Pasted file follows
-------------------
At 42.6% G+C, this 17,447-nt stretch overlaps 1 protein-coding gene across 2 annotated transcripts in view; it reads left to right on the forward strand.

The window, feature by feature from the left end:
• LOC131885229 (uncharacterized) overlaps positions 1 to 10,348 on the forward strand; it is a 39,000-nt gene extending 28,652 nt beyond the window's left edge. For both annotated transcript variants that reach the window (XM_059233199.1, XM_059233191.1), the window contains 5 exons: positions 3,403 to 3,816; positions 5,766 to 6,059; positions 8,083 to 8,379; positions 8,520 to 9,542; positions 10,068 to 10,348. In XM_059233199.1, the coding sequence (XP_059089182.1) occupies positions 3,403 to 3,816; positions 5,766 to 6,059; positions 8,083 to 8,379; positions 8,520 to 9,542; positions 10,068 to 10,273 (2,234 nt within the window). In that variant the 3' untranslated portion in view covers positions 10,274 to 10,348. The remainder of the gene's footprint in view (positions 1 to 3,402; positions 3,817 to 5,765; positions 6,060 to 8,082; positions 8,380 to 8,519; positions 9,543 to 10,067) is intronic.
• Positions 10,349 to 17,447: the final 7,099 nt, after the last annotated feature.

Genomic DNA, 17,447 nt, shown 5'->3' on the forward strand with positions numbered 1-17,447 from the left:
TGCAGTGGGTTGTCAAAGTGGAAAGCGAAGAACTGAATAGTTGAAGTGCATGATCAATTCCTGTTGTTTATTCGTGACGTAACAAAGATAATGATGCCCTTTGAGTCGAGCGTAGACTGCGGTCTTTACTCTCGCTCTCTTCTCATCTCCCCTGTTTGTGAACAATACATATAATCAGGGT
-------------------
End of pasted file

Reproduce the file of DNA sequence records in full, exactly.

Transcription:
At 42.6% G+C, this 17,447-nt stretch overlaps 1 protein-coding gene across 2 annotated transcripts in view; it reads left to right on the forward strand.

The window, feature by feature from the left end:
• LOC131885229 (uncharacterized) overlaps positions 1 to 10,348 on the forward strand; it is a 39,000-nt gene extending 28,652 nt beyond the window's left edge. For both annotated transcript variants that reach the window (XM_059233199.1, XM_059233191.1), the window contains 5 exons: positions 3,403 to 3,816; positions 5,766 to 6,059; positions 8,083 to 8,379; positions 8,520 to 9,542; positions 10,068 to 10,348. In XM_059233199.1, the coding sequence (XP_059089182.1) occupies positions 3,403 to 3,816; positions 5,766 to 6,059; positions 8,083 to 8,379; positions 8,520 to 9,542; positions 10,068 to 10,273 (2,234 nt within the window). In that variant the 3' untranslated portion in view covers positions 10,274 to 10,348. The remainder of the gene's footprint in view (positions 1 to 3,402; positions 3,817 to 5,765; positions 6,060 to 8,082; positions 8,380 to 8,519; positions 9,543 to 10,067) is intronic.
• Positions 10,349 to 17,447: the final 7,099 nt, after the last annotated feature.

Genomic DNA, 17,447 nt, shown 5'->3' on the forward strand with positions numbered 1-17,447 from the left:
TGCAGTGGGTTGTCAAAGTGGAAAGCGAAGAACTGAATAGTTGAAGTGCATGATCAATTCCTGTTGTTTATTCGTGACGTAACAAAGATAATGATGCCCTTTGAGTCGAGCGTAGACTGCGGTCTTTACTCTCGCTCTCTTCTCATCTCCCCTGTTTGTGAACAATACATATAATCAGGGT